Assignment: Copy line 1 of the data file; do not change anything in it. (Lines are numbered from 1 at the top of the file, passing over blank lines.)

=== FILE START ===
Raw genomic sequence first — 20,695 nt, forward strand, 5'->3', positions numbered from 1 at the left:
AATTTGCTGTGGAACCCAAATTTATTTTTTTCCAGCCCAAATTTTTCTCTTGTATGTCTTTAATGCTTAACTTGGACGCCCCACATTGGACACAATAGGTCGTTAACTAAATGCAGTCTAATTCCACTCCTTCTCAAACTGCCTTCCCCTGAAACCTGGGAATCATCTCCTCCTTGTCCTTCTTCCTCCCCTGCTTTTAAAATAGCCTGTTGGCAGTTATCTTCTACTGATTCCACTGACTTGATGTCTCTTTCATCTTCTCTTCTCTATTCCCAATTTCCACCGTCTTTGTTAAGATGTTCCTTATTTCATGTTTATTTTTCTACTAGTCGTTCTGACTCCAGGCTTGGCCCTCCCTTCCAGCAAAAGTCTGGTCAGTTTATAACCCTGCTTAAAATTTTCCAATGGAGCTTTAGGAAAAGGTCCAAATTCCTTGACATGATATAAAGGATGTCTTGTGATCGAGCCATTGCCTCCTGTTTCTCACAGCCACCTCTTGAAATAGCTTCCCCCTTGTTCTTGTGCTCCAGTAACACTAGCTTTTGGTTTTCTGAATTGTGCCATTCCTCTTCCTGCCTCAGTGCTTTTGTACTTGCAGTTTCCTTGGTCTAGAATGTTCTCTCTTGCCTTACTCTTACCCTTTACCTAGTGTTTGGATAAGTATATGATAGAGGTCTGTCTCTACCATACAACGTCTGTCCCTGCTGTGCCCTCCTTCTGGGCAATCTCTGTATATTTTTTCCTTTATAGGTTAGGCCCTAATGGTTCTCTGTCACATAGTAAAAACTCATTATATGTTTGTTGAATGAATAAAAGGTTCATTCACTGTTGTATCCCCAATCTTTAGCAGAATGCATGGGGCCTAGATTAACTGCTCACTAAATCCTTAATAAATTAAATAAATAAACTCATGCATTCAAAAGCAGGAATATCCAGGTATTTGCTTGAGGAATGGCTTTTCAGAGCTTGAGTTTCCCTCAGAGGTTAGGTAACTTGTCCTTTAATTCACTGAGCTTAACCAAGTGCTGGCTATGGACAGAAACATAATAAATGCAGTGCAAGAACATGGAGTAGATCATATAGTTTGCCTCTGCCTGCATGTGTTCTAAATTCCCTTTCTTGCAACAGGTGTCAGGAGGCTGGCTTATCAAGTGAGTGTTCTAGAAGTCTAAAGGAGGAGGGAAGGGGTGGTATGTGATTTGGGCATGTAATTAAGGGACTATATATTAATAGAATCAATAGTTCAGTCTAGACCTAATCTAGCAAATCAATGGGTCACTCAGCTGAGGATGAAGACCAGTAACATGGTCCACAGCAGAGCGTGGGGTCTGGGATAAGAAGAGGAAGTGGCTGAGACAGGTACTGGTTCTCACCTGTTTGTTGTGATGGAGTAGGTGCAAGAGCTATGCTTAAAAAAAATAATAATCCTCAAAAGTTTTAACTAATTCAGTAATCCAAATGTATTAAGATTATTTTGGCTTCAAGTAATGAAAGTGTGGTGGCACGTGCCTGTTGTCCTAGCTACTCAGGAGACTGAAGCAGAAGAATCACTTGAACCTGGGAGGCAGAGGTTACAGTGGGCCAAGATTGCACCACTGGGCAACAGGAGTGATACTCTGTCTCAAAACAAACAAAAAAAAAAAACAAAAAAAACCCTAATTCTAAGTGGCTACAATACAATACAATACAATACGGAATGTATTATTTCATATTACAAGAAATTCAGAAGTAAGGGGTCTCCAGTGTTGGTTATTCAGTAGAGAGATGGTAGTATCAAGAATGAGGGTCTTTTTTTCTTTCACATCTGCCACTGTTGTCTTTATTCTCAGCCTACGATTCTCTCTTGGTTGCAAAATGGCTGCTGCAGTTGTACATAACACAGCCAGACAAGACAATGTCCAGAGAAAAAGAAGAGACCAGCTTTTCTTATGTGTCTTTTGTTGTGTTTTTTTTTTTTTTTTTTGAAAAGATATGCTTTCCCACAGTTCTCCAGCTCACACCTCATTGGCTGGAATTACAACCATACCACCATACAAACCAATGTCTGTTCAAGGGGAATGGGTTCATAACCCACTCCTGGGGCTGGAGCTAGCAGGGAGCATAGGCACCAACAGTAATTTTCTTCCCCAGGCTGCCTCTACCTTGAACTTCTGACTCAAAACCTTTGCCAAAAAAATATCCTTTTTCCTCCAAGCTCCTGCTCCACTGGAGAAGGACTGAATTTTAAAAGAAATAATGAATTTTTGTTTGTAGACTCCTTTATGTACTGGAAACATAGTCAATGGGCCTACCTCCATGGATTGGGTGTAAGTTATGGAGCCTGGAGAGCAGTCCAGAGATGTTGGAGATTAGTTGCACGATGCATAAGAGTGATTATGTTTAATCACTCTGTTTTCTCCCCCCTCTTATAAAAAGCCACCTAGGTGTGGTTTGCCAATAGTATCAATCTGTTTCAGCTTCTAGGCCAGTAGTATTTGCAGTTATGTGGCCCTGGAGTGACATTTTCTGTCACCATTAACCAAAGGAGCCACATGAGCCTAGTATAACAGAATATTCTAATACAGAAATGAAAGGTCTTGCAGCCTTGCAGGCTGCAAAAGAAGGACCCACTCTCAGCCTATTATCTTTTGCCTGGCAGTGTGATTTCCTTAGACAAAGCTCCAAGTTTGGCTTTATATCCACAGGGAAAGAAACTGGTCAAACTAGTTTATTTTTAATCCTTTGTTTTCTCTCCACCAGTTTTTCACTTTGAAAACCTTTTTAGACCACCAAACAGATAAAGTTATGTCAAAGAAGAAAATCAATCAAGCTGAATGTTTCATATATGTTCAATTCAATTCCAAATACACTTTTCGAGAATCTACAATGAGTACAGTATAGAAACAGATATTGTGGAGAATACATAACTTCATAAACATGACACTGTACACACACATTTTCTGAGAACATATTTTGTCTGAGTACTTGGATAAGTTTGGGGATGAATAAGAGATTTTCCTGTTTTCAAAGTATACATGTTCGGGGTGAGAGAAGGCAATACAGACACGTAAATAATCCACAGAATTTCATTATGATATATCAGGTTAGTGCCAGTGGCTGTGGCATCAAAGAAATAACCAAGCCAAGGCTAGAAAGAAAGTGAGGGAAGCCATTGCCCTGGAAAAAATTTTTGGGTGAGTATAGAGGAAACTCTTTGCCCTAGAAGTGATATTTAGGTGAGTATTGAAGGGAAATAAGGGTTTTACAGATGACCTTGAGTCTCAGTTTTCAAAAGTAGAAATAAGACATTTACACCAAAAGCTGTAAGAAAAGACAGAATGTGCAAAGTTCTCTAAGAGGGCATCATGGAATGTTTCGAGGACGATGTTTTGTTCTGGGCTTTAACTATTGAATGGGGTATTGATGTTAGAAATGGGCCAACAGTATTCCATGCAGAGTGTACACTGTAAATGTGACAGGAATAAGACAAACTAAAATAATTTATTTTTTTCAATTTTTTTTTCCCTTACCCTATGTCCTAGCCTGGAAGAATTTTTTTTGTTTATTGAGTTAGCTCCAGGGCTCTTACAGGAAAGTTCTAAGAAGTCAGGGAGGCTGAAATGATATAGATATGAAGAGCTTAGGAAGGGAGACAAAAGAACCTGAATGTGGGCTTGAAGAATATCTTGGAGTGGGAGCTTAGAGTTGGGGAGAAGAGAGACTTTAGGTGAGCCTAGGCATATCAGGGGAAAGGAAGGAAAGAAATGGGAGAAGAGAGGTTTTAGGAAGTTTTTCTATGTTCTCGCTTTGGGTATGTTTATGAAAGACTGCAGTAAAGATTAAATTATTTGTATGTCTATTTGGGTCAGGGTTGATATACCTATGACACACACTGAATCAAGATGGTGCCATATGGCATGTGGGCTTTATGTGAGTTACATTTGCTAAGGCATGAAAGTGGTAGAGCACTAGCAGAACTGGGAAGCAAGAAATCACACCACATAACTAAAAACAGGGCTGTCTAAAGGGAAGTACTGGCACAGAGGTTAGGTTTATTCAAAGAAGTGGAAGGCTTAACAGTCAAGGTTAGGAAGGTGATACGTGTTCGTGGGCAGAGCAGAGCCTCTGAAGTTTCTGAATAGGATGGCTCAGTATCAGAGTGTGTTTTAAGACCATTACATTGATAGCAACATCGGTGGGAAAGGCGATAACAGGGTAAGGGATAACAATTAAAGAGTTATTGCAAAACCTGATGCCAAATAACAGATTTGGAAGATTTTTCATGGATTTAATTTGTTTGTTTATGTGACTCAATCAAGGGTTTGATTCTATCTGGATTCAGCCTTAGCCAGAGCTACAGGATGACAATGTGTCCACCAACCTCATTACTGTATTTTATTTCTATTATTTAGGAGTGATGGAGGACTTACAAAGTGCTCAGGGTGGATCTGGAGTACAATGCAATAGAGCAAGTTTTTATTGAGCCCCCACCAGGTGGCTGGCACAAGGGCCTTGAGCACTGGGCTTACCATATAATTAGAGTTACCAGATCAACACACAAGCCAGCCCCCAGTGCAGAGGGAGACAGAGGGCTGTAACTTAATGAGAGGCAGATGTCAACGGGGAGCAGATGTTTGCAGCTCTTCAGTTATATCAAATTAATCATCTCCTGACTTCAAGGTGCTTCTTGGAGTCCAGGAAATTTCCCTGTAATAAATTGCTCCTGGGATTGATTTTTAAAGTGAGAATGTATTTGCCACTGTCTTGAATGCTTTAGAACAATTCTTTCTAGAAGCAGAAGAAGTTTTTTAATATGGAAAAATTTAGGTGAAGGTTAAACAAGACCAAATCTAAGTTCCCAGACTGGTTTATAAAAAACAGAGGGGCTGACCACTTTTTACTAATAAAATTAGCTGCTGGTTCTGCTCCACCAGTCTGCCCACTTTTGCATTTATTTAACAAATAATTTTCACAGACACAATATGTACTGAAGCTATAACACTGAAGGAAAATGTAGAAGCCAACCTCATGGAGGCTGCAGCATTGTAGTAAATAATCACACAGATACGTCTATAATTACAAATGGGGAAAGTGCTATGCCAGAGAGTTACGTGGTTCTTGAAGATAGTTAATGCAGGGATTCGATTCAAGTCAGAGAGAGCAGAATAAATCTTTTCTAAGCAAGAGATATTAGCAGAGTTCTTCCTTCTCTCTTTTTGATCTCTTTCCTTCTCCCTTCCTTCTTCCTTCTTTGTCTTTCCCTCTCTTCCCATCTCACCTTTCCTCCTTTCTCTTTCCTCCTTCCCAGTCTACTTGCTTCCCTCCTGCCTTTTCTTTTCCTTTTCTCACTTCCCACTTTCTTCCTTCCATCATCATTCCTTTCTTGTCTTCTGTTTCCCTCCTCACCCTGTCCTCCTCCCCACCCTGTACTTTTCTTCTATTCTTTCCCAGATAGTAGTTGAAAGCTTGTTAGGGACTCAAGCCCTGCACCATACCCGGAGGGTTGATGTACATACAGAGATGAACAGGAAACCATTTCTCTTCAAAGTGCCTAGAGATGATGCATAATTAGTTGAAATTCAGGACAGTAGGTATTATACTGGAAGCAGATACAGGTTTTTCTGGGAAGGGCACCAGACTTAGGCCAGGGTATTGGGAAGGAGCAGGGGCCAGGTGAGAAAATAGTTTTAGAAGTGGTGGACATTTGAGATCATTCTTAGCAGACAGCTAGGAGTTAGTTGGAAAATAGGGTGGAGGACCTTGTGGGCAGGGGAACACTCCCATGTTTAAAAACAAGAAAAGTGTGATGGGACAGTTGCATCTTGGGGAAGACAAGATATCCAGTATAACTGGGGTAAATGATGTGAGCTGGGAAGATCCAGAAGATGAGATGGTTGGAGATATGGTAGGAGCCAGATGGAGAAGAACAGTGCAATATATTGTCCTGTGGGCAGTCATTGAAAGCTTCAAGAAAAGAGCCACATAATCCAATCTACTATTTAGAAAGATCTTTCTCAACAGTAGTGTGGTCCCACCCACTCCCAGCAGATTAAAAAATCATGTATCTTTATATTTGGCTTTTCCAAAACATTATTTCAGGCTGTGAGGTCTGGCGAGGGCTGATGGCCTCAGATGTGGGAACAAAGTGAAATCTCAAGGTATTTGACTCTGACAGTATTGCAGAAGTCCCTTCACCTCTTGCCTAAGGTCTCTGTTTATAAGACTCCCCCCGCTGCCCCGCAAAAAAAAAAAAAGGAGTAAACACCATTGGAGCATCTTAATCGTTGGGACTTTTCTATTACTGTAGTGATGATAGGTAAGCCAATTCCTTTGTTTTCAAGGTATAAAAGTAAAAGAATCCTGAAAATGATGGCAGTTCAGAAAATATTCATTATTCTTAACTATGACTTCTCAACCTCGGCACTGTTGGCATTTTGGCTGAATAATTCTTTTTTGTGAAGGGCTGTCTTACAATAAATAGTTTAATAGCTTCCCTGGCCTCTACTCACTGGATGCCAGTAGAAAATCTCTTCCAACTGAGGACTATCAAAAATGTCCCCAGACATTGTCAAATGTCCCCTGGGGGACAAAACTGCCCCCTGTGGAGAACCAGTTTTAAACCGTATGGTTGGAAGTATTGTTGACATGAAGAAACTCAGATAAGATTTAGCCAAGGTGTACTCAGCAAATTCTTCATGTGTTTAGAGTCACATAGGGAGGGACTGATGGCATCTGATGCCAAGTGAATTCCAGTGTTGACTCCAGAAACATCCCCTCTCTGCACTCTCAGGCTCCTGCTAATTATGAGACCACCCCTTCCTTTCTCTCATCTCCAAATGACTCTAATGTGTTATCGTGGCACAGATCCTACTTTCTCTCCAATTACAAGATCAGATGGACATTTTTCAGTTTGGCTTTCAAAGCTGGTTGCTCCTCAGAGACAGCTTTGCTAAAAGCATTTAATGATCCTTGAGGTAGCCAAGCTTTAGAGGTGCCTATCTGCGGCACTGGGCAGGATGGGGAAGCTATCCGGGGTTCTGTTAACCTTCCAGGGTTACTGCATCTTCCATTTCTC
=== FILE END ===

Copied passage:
Raw genomic sequence first — 20,695 nt, forward strand, 5'->3', positions numbered from 1 at the left: